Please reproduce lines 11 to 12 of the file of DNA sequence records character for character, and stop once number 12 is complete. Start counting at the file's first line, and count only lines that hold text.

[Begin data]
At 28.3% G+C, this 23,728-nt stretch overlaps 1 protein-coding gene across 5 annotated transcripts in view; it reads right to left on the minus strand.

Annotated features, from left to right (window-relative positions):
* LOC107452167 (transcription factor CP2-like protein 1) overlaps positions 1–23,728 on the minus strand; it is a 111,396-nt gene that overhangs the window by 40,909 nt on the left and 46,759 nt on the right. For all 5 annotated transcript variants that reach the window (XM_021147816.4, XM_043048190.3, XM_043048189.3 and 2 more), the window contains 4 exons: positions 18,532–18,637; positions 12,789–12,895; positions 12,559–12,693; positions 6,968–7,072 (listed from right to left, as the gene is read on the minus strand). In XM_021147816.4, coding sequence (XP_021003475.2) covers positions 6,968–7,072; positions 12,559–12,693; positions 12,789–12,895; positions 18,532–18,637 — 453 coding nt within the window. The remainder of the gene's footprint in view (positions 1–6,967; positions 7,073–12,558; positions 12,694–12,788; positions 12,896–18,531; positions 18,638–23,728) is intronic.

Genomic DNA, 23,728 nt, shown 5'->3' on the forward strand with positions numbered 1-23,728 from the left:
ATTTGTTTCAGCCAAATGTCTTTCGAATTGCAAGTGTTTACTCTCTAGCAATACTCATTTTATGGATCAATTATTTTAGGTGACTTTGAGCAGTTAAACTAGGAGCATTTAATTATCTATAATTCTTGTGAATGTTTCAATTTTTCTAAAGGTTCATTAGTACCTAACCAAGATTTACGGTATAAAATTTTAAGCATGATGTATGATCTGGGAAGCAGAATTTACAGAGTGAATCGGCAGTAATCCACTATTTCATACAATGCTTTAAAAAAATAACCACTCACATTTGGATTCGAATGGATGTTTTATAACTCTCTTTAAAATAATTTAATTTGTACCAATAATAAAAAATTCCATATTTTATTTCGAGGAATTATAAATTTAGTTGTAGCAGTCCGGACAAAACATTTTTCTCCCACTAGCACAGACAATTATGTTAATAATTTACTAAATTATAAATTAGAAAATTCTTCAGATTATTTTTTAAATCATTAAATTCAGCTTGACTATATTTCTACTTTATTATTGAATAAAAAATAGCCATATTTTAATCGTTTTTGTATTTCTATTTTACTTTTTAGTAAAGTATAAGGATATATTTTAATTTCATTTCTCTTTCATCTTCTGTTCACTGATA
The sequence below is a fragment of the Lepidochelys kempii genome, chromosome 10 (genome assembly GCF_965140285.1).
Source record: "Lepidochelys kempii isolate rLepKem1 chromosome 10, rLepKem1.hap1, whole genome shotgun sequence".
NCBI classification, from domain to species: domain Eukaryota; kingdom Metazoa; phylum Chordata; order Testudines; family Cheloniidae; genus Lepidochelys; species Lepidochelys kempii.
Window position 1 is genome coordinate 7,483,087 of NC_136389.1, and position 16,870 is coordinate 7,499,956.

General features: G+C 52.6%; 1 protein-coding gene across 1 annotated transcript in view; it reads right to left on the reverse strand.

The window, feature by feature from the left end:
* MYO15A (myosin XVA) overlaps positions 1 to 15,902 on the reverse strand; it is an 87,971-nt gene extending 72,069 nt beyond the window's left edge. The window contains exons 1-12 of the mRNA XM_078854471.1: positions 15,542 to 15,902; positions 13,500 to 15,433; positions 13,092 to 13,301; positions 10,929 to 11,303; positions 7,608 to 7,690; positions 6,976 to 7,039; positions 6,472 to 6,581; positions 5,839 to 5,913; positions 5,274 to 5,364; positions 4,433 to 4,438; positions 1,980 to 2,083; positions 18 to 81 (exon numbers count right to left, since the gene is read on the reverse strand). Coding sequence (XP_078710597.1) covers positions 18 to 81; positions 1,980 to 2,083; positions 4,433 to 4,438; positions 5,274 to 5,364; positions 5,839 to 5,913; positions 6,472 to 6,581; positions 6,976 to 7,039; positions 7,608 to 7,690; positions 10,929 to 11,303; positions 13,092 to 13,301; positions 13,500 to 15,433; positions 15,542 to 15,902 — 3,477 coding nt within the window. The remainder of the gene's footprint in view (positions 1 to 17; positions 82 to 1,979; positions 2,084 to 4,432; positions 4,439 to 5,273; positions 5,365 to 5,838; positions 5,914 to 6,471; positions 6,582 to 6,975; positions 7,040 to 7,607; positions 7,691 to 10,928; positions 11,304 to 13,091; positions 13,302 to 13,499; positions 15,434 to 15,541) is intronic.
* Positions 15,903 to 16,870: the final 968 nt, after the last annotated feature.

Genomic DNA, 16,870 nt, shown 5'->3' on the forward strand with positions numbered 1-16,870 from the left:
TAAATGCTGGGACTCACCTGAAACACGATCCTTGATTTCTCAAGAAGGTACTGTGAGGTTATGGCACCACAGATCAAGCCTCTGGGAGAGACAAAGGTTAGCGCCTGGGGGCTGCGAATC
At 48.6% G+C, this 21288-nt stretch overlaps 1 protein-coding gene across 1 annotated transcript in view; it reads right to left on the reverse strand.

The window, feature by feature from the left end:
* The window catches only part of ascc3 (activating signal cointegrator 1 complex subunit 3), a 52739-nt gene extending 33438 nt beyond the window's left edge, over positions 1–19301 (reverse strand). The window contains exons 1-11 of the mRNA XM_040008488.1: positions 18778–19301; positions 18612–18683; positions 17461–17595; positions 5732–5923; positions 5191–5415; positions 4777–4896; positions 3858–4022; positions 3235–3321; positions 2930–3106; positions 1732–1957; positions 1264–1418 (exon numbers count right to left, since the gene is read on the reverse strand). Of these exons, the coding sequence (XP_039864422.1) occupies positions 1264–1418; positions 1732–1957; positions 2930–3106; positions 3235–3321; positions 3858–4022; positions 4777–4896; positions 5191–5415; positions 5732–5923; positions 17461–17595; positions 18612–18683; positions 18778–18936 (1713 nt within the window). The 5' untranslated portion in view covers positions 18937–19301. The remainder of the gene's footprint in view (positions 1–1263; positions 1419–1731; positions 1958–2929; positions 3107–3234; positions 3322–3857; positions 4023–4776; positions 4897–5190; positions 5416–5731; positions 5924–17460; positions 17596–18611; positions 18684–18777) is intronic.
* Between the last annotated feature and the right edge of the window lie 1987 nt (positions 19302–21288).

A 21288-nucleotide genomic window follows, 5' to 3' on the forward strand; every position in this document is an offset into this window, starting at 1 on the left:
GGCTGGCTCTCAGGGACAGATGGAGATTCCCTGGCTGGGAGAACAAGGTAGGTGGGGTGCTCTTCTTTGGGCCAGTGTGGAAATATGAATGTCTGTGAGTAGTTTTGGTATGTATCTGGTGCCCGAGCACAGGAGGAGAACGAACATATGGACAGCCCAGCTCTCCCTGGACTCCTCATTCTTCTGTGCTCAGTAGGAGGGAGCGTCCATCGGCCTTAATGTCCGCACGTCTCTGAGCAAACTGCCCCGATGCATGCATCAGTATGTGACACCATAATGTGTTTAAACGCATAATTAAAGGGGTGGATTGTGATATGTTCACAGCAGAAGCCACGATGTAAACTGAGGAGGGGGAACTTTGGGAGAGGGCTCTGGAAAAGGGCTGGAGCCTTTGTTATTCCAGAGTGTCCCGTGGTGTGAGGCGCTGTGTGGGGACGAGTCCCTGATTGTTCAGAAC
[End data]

The window, feature by feature from the left end:
* MYO15A (myosin XVA) overlaps positions 1 to 15,902 on the reverse strand; it is an 87,971-nt gene extending 72,069 nt beyond the window's left edge. The window contains exons 1-12 of the mRNA XM_078854471.1: positions 15,542 to 15,902; positions 13,500 to 15,433; positions 13,092 to 13,301; positions 10,929 to 11,303; positions 7,608 to 7,690; positions 6,976 to 7,039; positions 6,472 to 6,581; positions 5,839 to 5,913; positions 5,274 to 5,364; positions 4,433 to 4,438; positions 1,980 to 2,083; positions 18 to 81 (exon numbers count right to left, since the gene is read on the reverse strand). Coding sequence (XP_078710597.1) covers positions 18 to 81; positions 1,980 to 2,083; positions 4,433 to 4,438; positions 5,274 to 5,364; positions 5,839 to 5,913; positions 6,472 to 6,581; positions 6,976 to 7,039; positions 7,608 to 7,690; positions 10,929 to 11,303; positions 13,092 to 13,301; positions 13,500 to 15,433; positions 15,542 to 15,902 — 3,477 coding nt within the window. The remainder of the gene's footprint in view (positions 1 to 17; positions 82 to 1,979; positions 2,084 to 4,432; positions 4,439 to 5,273; positions 5,365 to 5,838; positions 5,914 to 6,471; positions 6,582 to 6,975; positions 7,040 to 7,607; positions 7,691 to 10,928; positions 11,304 to 13,091; positions 13,302 to 13,499; positions 15,434 to 15,541) is intronic.